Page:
Reducing social interactions has impacted almost all of us in a negative way. “Not going to church or Bible studies or book clubs, I think all of that provided different mood benefits that we didn’t realize until they’re gone,” Dr. Harrell says. Stay in touch with your support system any way you can, whether though FaceTime, phone calls, socially distanced meetups, or writing letters. Dr. Harrell suggests participating ins Zoom social events. As she has told clients, “It’s not the same, but in terms of trying to help you cope, it’s better than nothing.”

  3. Put down the phone

    I have often found myself stuck in the spiral of checking various social media apps at the end of the day, growing more frustrated with every click and swipe. In addition to evidence about the negative effects of social media, research shows using a phone right before bed suppresses sleep. Try setting a timer on your social media apps to limit the amount of time you spend each day. Before bed, instead of picking up your phone, set it across the room and pick up a book or journal.

  4. Get outside and get moving

    When you don’t feel like doing anything, your last priority may be to exercise. This is where discipline comes in. If you make it to the gym or complete even a 10-minute at-home workout, you will feel better about yourself, and gain a small dose of confidence. Over time, those workouts add up to improve strength, endurance, and mental well-being.

    I’m also a big believer in the power of nature, and there’s a myriad of studies to back that feeling up. Even a 20-30 minute walk on a trail can improve your mood and energy. Some of my local favorites are Radnor Lake, Bicentennial Park, and Smith Park.

  5. Consider light therapy

    For those with SAD like me, light therapy may be useful. Many therapists recommend using a light box that emits 10,000 lux (a measurement of light strength) to use when you awake each morning. The bright light stimulates cells in the retina that connect to the hypothalamus, which controls the circadian rhythm. I use my “Happy Light” in the mornings while reading or writing for about 30 minutes, shining it on the side of my face. For me, the increase in energy is noticeable. Consult your doctor or therapist before beginning, as those with certain conditions might experience issues.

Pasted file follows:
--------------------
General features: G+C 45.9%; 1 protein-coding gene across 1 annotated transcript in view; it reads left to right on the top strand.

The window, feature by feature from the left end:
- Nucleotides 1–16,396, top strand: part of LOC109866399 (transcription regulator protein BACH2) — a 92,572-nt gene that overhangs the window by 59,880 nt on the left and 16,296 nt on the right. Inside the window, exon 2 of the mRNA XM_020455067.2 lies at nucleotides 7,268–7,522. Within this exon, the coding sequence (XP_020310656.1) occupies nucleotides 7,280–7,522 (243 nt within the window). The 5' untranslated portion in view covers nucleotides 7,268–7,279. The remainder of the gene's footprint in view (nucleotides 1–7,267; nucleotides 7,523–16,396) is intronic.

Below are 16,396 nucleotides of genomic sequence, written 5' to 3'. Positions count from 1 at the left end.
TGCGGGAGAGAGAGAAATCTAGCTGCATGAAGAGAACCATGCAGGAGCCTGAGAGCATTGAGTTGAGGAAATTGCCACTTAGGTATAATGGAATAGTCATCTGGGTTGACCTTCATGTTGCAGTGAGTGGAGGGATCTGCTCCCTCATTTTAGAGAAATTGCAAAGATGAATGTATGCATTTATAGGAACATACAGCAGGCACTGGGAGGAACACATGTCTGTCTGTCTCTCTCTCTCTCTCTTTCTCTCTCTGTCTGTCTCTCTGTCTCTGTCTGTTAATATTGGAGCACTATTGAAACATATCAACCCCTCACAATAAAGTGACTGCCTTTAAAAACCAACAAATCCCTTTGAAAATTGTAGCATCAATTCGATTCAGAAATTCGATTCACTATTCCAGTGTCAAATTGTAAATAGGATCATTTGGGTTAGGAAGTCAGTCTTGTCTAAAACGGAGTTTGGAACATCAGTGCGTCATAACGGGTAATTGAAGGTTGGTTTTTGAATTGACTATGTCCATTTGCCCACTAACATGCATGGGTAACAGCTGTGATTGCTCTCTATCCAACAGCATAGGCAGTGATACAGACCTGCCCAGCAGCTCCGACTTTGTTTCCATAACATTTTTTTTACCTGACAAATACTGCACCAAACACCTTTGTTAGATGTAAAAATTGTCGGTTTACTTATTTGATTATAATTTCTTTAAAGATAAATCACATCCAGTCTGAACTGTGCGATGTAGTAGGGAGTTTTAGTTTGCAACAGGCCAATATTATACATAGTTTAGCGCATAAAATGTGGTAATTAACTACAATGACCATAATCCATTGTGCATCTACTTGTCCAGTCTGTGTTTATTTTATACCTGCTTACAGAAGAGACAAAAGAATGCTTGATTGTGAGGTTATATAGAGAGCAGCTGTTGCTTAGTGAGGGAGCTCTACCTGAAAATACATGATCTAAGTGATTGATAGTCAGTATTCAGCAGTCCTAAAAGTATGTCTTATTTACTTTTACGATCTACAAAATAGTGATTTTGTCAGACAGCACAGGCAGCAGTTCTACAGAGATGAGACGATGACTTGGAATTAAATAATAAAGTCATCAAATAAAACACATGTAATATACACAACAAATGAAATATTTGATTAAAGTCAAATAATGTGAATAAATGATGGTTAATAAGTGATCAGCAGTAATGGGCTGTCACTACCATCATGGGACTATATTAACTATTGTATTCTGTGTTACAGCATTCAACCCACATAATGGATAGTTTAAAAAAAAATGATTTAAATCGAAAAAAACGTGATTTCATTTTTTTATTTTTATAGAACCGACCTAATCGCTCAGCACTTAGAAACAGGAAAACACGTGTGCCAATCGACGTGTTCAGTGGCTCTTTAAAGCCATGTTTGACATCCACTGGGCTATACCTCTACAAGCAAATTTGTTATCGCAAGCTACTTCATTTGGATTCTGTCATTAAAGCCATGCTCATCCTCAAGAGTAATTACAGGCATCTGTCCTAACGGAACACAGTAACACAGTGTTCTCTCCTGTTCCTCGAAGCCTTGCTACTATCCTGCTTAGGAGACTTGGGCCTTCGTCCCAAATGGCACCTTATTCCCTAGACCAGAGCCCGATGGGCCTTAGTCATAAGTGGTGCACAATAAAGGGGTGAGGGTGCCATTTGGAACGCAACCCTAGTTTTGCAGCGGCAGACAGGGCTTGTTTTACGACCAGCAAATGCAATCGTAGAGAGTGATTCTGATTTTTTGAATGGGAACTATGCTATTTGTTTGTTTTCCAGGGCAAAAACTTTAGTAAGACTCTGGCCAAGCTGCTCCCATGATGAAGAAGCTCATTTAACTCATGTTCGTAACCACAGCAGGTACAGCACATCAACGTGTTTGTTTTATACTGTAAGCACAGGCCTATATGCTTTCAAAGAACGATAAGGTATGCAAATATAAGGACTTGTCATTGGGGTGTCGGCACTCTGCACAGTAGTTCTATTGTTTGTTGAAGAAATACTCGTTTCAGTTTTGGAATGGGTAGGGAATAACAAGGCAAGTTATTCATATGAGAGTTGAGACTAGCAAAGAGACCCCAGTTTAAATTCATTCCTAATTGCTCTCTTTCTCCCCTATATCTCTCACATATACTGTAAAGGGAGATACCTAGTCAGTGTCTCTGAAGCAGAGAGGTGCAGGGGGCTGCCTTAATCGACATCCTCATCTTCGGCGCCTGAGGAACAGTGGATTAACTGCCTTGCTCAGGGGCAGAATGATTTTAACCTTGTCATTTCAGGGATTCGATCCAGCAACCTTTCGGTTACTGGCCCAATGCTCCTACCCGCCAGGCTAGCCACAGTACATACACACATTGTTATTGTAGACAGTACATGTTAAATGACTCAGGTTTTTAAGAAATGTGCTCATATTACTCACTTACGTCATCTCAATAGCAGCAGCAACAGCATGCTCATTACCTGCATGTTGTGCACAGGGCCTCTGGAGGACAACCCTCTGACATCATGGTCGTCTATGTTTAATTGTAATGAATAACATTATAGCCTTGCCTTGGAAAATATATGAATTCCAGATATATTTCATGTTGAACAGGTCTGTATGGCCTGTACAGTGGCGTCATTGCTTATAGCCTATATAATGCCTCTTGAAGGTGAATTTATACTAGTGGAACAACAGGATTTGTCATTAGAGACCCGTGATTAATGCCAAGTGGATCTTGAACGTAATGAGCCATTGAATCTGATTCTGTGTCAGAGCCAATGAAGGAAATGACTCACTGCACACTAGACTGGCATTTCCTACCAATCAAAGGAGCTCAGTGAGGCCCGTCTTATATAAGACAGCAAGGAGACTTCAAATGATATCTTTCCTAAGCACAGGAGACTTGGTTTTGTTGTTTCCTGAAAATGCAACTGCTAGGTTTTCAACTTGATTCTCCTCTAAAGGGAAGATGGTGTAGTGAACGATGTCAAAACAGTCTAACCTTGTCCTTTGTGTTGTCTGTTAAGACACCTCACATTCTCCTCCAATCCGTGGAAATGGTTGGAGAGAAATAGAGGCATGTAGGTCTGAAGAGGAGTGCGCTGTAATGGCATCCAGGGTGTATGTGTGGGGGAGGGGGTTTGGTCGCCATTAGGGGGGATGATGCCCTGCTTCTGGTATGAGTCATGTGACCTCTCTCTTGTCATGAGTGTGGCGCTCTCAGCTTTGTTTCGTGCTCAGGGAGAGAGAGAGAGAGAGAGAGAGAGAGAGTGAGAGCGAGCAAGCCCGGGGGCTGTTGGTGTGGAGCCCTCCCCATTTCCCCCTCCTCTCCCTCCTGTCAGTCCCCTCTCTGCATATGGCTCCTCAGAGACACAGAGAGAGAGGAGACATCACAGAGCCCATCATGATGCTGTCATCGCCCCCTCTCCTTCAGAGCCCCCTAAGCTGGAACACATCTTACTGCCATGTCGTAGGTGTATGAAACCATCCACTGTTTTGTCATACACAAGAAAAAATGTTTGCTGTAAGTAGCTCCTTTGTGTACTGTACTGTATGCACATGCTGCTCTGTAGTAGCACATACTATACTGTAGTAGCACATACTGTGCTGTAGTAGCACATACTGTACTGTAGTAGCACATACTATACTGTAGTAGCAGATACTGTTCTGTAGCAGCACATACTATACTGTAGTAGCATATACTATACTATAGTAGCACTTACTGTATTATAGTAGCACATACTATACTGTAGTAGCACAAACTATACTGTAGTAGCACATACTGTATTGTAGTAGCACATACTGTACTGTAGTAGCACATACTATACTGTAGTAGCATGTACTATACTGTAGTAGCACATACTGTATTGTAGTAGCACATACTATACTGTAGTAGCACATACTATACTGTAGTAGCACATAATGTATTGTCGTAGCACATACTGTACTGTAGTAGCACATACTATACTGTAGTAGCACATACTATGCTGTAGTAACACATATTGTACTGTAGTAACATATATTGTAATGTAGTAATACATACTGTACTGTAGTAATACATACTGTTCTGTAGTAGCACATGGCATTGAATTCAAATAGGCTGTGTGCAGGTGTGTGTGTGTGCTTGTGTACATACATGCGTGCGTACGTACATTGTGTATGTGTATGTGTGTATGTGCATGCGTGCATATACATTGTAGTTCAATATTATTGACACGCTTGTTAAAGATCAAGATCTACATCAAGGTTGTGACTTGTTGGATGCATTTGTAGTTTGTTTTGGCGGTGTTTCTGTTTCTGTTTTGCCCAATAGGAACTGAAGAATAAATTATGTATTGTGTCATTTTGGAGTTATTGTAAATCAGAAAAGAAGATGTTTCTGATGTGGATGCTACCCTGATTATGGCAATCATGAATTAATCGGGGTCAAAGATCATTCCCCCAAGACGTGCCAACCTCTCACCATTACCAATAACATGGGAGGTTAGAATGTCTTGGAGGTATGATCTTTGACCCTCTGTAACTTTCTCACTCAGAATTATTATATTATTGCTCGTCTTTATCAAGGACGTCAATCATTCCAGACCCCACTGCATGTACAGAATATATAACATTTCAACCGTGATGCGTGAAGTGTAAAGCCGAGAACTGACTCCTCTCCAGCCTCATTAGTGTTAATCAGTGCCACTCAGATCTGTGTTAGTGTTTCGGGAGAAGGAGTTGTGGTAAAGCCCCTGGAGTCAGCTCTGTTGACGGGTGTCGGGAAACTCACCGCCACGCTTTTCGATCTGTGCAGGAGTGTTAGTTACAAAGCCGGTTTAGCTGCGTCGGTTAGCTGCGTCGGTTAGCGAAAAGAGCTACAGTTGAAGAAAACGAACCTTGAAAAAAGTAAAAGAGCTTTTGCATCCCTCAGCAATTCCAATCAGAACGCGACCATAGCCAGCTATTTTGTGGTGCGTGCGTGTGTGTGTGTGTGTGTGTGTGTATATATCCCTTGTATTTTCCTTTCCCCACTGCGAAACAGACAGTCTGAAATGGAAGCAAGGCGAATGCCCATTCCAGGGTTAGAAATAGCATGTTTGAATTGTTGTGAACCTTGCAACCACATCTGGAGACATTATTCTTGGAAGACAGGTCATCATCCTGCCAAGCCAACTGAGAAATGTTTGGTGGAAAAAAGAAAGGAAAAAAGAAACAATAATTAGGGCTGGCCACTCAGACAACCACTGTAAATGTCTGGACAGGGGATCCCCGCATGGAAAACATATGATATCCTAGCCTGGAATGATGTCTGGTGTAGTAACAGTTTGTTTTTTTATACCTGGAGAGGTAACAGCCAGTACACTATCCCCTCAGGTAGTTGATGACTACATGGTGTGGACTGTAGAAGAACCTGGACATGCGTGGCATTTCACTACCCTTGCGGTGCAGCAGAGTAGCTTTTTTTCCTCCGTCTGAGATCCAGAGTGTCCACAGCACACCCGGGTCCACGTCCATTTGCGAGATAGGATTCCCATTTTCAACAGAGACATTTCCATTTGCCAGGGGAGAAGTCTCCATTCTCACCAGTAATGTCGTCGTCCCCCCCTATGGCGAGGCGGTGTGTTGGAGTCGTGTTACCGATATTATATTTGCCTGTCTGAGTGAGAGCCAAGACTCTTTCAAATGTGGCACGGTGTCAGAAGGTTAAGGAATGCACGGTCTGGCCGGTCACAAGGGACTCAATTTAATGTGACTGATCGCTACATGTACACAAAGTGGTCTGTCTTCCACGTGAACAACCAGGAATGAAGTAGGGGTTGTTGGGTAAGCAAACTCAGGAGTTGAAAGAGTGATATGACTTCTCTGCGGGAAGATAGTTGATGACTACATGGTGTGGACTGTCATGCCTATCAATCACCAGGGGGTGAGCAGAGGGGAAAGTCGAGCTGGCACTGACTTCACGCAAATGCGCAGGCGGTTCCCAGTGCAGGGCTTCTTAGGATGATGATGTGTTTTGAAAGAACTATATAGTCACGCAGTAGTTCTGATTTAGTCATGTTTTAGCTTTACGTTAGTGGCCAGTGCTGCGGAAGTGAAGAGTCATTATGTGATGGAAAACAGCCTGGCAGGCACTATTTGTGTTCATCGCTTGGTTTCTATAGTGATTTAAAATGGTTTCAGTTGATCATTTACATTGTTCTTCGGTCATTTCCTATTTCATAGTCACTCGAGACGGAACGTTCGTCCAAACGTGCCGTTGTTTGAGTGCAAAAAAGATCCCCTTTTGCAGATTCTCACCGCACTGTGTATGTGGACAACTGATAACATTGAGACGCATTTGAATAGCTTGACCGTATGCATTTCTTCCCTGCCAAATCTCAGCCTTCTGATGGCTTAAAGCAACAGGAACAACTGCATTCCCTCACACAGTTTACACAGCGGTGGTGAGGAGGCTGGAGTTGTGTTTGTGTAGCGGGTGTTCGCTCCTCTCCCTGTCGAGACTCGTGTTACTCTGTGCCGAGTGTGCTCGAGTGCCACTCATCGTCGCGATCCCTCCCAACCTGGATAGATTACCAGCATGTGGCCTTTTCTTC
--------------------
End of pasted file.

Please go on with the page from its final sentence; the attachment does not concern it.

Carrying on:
6. Spend time engaged in spirituality

    As a Christian, I spend some time each morning praying, reading, and meditating on the Bible. Dr. Harrell says if you have a spiritual side, it can be especially helpful to embrace it. “That’s maybe one of the things you can do, even with COVID restrictions,” she says. Try adding a daily meditation practice or checking out books that make you think more deeply about your faith. The Williamson County Public Library even has a curbside service!

  7. Embrace the volunteer spirit

    When I’m caught up in self-pity, I’ve found helping others gives me perspective and a sense of gratitude. “Volunteering is a great way to not only help the fellow man, but to improve your mood, and get you out of your head,”says Dr. Harrell. You don’t have to look far to find people in need of support right now. You might start with your local community or faith group.

Thinking through Biblical doctrine

How many 17-year-olds have walked away from a relationship with God because of a struggle to understand the idea of predestination?

I’m not sure, but I was one of them.

I write these words not to mount my spiritual high horse, but to note the irony of a faith journey come full circle: the doctrines of predestination and others are grains of sand that irritate my thoughts at the present.

I bring this up, because as a young Christian, I think it’s important to recognize the struggle to understand theology.

We all learn in different ways. Some Christians are content to study a topic with their church in a series. Some of us need to take it a step further, to get down in the weeds and grapple with the philosophical implications of the Bible.